IAS 10, paragraph 15

Implications:

Entities must consider whether the coronavirus outbreak has caused a significant deterioration in economic conditions for an entity such that there is significant uncertainty about its ability to continue as a going concern, or in extreme cases, whether the financial statements should be prepared on a going concern basis.

The financial report should also include disclosure about any matters impacting going concern.

 

Impacts on 31 January 2020 and subsequent reporting dates

For reporting dates from January 2020 onwards, the outbreak of the coronavirus is no longer an event after the end of the reporting period and should be taken into account when preparing financial reports. This is because the announcement by the World Health Organization of coronavirus as a global health emergency on 31 January 2020 occurred prior to reporting date.

Impairment

As noted above, IAS 36, paragraph 9 requires assets to be assessed for impairment triggers at the end of each reporting period.

An entity shall assess at the end of each reporting period whether there is any indication that an asset may be impaired. If any such indication exists, the entity shall estimate the recoverable amount of the asset.

IAS 36, paragraph 9

Implications:

We would expect that forecasts and cash flow projections will change for many entities as a result of the virus, and this may have a significant impact on recoverable amounts of assets, particularly for the industries noted above.

 

Going concern

For the going concern assessment, there is no difference between the assessment for 31 December 2019 and later financial reports. IAS 10 requires entities to consider events both before and after the reporting date.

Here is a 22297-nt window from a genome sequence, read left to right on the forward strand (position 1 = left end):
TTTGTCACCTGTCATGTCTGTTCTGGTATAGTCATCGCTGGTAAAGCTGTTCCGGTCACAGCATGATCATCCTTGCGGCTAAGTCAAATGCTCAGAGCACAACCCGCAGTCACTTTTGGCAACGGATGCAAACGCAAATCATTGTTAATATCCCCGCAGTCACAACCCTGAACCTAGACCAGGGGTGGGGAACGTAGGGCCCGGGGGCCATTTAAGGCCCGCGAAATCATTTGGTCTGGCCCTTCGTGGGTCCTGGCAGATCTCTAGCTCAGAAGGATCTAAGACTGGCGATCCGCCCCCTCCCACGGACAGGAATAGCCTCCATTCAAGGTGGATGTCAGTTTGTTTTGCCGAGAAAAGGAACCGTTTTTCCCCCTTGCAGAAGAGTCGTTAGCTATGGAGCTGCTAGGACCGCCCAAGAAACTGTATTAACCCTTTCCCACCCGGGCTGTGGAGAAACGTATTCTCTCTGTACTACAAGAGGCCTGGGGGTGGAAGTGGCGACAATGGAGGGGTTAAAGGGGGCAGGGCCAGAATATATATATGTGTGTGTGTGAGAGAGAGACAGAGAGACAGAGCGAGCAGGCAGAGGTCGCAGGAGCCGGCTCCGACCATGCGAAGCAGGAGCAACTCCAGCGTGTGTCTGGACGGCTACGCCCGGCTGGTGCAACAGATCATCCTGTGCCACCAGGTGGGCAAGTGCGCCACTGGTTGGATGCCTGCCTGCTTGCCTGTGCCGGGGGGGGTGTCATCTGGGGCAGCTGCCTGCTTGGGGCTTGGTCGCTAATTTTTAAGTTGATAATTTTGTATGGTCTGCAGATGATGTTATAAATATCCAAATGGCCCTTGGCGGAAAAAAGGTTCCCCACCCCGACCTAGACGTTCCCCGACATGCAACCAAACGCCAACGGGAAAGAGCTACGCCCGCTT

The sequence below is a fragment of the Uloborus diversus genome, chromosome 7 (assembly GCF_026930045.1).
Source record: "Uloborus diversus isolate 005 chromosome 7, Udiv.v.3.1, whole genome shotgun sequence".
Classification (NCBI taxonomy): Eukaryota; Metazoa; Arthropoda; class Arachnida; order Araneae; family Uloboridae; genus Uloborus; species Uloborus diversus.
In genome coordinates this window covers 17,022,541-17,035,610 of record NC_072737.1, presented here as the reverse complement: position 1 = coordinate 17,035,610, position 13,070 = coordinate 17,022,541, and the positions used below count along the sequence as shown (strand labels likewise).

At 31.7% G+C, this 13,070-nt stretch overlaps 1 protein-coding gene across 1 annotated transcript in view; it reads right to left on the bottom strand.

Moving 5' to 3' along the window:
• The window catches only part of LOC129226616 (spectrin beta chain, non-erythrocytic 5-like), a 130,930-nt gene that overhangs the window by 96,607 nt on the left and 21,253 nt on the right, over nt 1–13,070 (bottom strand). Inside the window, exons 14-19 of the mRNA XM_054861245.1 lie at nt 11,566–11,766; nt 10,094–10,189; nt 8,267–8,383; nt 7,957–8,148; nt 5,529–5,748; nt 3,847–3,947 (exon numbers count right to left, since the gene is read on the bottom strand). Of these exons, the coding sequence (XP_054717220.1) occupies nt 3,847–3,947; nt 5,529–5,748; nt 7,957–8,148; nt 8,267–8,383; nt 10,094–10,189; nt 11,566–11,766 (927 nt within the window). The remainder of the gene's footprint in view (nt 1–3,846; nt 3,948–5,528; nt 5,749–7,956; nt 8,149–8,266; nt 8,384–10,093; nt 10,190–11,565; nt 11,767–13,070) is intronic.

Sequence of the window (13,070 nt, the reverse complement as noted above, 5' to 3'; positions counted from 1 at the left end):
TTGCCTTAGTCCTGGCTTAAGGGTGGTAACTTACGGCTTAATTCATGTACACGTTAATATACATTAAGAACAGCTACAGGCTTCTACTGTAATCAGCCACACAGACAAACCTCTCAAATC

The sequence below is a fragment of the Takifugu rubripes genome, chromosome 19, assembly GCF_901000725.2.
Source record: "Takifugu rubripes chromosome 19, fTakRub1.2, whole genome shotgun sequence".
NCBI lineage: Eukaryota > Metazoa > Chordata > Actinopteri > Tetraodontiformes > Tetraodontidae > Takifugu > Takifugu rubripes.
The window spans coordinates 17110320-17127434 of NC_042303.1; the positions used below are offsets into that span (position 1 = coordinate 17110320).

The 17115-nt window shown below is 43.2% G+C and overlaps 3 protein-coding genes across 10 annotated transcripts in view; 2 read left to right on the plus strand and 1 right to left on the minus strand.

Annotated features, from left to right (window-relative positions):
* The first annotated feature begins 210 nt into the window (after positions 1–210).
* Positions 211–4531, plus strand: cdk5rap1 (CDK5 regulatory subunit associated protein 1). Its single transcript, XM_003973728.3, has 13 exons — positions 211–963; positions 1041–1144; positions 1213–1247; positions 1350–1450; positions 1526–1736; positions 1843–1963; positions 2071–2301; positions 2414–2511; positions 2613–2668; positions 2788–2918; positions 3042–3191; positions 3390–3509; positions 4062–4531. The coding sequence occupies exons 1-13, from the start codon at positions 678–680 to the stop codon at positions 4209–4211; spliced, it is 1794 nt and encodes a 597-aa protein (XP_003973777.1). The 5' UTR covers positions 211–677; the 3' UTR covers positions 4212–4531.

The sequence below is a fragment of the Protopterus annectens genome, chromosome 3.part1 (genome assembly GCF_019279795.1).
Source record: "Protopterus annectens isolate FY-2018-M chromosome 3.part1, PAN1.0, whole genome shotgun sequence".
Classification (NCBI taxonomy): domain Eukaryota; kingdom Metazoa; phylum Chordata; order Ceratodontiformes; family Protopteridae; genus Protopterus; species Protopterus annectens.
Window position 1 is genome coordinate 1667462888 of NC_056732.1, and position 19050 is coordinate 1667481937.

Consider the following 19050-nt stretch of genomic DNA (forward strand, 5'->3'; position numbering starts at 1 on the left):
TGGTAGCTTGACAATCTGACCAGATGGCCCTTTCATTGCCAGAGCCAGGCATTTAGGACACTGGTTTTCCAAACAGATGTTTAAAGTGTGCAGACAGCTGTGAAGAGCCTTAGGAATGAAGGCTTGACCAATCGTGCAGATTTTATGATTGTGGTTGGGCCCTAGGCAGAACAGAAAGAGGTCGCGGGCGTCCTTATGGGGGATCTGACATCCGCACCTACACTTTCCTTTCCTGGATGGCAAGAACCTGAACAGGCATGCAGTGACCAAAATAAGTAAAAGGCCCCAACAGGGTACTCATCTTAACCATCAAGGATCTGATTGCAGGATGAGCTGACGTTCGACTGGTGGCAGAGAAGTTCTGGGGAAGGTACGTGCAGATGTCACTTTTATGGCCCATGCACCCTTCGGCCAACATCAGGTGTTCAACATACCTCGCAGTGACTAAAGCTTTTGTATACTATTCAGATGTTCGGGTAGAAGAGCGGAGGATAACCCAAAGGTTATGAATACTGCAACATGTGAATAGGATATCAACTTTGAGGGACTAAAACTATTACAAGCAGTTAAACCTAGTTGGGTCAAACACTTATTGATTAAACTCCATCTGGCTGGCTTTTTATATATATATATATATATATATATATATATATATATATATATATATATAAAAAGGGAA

Deterioration in operating results and financial position after the reporting period may indicate a need to consider whether the going concern assumption is still appropriate. If the going concern assumption is no longer appropriate, the effect is so pervasive that this Standard requires a fundamental change in the basis of accounting, rather than an adjustment to the amounts recognised within the original basis of accounting.

IAS 10, paragraph 15
Entities must therefore consider whether the coronavirus outbreak has caused a significant deterioration in economic conditions for an entity such that there is significant uncertainty about its ability to continue as a going concern, or in extreme cases, whether the financial statements should be prepared on a going concern basis.

The financial report should also include disclosure about any matters impacting going concern.

 

More information please read our International Financial Reporting Bulletin and the 'Potential effects of the Coronavirus outbreak on 2020 reporting periods and onwards' article.


For more on the above, please contact your local BDO representative.